What is scary about Warner declaring Zionism to be the root of his problems is that it proves that there is a dark side to soccer beyond just racism. Prejudices are hard to over come, as is seen from the "Say No to Racism" movement's short history, especially when people in leadership positions hold those beliefs.

FIFA is already heavily criticized for failing to clamp down on racism, disrespect against match officials and sectarian violence, alongside the organization's clear problems with corruption. anti-Semitism  has not been the publicized problem for FIFA because of the small percentage of Jewish soccer players throughout the world, but Warner's comments come on the heels of Chelsea, an English Premier League powerhouse, having to complain to the Malaysian Football Association about anti-Semitic  abused hurled at Yossi Benayoun, an Israeli international attacking midfielder, during the team's preseason stop in the country.

It seems to be worst in Europe, where anti-Semitism has a long, dark and violent history. While countries throughout Europe have strict anti-Semitism laws, cases pop up year-after-year in places with some of the worst histories of anti-Semitism in the world. A search on Google for "anti-Semitism soccer" has seven of the first ten results as European based cases. Religion is a touchy issue in Europe, with soccer sometimes being at the forefront of battles over rival groups of people (Rangers and Celtic in Scotland is a prime example of sectarian violence).

Worrying about FIFA is that there is a culture of slow or no response to everything that the organization seemingly pretends to stand up for or about.  On multiple occasions, FIFA has had the opportunity to step in and lay down punishments that would make fans, teams and country football associations (FA) think before attacking players, or other supporter groups, verbally, or physically, because of race, creed, gender, religion, etc. Instead, FIFA has taken a step back and left it up to a country's FA, which in the case of Roberto Carlos resulted in the Russian FA doing nothing after a banana was thrown at him.

As a worldwide sport, one that plays itself off as the world's largest and most influential, soccer should be a bastion of neutrality on all issues. Not a single person involved with soccer should feel discriminated against, threatened or otherwise. Soccer is soccer, something to be enjoyed whilst feeling safe from all outside forces. FIFA has failed to properly curtail the tide of bias and prejudice throughout its membership bodies and that is truly a thing to fear.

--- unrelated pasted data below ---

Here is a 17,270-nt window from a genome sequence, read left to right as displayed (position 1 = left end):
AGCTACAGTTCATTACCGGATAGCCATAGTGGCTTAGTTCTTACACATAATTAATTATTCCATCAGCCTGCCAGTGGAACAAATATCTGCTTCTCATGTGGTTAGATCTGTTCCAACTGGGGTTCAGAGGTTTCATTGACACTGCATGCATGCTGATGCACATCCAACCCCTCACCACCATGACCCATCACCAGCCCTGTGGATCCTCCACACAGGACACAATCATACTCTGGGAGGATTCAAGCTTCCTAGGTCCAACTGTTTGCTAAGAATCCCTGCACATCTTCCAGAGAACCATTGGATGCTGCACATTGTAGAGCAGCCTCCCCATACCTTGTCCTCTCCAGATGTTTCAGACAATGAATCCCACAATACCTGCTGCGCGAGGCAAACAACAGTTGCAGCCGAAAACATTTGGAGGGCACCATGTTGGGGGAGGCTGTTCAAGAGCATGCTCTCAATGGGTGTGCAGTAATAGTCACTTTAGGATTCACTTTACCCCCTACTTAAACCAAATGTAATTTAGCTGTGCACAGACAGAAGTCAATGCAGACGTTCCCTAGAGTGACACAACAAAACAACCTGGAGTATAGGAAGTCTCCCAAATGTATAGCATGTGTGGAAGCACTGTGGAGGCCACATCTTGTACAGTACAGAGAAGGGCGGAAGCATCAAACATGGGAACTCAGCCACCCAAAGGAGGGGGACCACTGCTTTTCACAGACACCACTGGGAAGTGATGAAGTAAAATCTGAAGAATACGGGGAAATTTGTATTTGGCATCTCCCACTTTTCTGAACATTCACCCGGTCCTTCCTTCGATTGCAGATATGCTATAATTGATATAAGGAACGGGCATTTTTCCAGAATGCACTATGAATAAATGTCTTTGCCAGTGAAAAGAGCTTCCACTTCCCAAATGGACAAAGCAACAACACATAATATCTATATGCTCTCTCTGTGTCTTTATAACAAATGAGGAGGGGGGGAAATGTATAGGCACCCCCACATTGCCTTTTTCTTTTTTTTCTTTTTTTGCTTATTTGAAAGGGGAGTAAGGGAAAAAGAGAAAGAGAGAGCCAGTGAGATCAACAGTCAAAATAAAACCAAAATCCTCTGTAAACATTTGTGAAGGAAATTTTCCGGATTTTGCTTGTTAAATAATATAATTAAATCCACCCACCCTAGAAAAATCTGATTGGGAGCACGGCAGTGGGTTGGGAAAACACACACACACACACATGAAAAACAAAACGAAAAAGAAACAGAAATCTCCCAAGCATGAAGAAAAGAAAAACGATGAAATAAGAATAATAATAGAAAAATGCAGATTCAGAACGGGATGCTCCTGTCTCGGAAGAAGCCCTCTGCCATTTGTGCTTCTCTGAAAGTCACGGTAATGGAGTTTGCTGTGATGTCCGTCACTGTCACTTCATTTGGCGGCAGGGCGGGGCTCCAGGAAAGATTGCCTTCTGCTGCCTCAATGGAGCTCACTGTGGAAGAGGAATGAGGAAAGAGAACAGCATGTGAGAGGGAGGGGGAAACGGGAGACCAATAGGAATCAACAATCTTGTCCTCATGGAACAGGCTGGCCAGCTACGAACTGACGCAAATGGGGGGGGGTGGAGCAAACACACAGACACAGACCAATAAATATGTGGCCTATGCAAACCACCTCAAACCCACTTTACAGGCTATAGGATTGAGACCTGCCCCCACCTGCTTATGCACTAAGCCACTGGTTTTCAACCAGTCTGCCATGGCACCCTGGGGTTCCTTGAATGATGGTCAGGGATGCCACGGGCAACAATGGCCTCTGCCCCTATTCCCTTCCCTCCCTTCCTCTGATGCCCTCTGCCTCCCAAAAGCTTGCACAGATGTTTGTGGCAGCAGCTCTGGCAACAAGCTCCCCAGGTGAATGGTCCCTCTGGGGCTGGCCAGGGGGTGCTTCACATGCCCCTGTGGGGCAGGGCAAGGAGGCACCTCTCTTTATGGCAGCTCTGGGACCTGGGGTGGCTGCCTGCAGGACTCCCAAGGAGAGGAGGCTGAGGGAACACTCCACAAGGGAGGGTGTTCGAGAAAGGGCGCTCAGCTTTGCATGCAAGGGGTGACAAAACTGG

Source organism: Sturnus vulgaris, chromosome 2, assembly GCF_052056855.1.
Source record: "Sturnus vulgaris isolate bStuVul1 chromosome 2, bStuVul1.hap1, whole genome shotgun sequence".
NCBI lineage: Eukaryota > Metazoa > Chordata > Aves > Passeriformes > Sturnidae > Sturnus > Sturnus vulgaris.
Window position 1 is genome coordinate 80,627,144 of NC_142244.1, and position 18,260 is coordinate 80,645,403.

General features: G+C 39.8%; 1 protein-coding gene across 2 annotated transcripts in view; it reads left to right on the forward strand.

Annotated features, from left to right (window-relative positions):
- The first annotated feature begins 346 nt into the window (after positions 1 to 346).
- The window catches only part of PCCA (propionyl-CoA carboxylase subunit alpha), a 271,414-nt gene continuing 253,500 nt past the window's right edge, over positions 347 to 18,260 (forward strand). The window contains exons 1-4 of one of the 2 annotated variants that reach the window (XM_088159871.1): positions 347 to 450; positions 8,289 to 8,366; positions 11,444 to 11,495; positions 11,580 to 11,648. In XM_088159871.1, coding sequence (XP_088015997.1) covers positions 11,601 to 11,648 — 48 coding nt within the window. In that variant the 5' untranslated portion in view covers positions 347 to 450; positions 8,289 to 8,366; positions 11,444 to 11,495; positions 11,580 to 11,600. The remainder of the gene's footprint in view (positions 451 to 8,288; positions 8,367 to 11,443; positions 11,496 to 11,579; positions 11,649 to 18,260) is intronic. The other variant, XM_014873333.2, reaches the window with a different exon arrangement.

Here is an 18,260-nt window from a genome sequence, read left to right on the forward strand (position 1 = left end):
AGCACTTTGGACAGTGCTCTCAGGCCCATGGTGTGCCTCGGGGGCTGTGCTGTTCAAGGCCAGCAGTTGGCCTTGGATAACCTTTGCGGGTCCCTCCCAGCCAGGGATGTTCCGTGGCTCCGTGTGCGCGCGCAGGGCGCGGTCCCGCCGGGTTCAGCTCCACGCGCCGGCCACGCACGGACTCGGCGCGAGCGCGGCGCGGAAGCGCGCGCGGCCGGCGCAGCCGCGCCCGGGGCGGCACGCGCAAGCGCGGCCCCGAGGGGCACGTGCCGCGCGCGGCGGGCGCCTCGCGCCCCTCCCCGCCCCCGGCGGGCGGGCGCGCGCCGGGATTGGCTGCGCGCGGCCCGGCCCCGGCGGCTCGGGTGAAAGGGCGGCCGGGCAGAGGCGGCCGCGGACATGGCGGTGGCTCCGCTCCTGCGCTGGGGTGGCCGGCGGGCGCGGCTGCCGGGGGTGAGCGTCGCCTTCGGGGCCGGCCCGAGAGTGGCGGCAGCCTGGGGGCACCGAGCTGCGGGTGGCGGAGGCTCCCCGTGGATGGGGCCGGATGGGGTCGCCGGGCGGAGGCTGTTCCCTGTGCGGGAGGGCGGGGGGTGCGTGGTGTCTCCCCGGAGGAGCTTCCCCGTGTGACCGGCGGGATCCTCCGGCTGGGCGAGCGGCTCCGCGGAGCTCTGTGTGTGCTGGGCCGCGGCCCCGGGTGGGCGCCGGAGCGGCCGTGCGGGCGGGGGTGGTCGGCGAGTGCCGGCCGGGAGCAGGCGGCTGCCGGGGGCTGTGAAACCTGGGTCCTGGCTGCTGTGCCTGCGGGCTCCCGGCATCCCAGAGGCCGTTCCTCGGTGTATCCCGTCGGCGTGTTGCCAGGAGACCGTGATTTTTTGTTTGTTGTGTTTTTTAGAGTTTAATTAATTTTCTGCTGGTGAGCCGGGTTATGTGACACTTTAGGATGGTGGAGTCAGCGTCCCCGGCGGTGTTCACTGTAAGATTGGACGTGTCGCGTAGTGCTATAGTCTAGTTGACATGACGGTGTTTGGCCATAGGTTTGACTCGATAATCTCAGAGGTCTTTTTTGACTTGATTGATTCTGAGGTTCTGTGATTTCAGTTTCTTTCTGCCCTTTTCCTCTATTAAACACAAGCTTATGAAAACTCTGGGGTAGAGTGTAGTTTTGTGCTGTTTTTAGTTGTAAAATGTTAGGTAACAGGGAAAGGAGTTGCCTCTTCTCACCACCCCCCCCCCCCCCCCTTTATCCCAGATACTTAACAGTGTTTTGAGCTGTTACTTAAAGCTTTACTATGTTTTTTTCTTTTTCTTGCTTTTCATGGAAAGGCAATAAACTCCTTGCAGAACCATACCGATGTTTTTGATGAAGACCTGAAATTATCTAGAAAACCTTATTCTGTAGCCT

One must wonder what executives throughout the world think if Warner believes it prudent to blame Zionism as the culprit for him resigning from his position as CONCACAF president. As Prospect Magazine wrote in 2010, FIFA has a past history of allowing anti-Semitism within its own executive committee.

Julio Grondona, also a member of the Fifa executive committee, survives despite saying, in 2003: "I do not believe a Jew can ever be a referee at that level [Argentine Premier League] because it's hard work and, you know, Jews don't like hard work."    

Argentina has its own weird history with Jews, Nazis and anti-Semitism, so that in itself is wholly different (not a defense of Grondona's actions). Warner also comes from a Western background, growing up and living in Trinidad and Tobago, which has become a country that has had worries about growing anti-Semitism in recent years. The worst thing that could happen in this situation would be for a person that holds such power, with some in the country comparing his influence to the country's governmental leaders' own influence, to make public comments that give credence to growing biases. 

In the end, all it takes is Sepp Blatter condemning Warner to diffuse this situation and prove that FIFA does care about halting he spread of  something like anti-Semitism. Chances are that FIFA will only comment about Warner's continued statements about being forced out of his position and having dirt on the organization. If that is the outcome, FIFA should be ashamed, but they never feel that way about anything.

I guess I'll just have to go back to controlling world sports then.